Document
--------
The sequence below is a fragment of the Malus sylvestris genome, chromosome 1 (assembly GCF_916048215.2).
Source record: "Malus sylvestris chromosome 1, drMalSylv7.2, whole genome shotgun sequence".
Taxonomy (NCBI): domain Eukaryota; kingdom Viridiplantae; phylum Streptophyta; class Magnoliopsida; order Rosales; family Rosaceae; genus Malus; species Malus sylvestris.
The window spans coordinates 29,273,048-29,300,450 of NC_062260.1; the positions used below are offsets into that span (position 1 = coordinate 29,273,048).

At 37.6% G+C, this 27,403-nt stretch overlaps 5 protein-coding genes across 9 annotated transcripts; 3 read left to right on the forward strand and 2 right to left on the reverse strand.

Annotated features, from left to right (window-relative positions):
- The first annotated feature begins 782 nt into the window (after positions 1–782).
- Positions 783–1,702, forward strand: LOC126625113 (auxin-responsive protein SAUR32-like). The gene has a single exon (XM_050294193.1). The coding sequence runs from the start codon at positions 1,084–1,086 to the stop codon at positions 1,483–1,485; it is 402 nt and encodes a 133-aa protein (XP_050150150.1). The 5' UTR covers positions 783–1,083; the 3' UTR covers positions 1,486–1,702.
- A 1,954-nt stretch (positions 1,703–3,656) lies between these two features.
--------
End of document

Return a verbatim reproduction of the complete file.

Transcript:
The sequence below is a fragment of the Malus sylvestris genome, chromosome 1 (assembly GCF_916048215.2).
Source record: "Malus sylvestris chromosome 1, drMalSylv7.2, whole genome shotgun sequence".
Taxonomy (NCBI): domain Eukaryota; kingdom Viridiplantae; phylum Streptophyta; class Magnoliopsida; order Rosales; family Rosaceae; genus Malus; species Malus sylvestris.
The window spans coordinates 29,273,048-29,300,450 of NC_062260.1; the positions used below are offsets into that span (position 1 = coordinate 29,273,048).

At 37.6% G+C, this 27,403-nt stretch overlaps 5 protein-coding genes across 9 annotated transcripts; 3 read left to right on the forward strand and 2 right to left on the reverse strand.

Annotated features, from left to right (window-relative positions):
- The first annotated feature begins 782 nt into the window (after positions 1–782).
- Positions 783–1,702, forward strand: LOC126625113 (auxin-responsive protein SAUR32-like). The gene has a single exon (XM_050294193.1). The coding sequence runs from the start codon at positions 1,084–1,086 to the stop codon at positions 1,483–1,485; it is 402 nt and encodes a 133-aa protein (XP_050150150.1). The 5' UTR covers positions 783–1,083; the 3' UTR covers positions 1,486–1,702.
- A 1,954-nt stretch (positions 1,703–3,656) lies between these two features.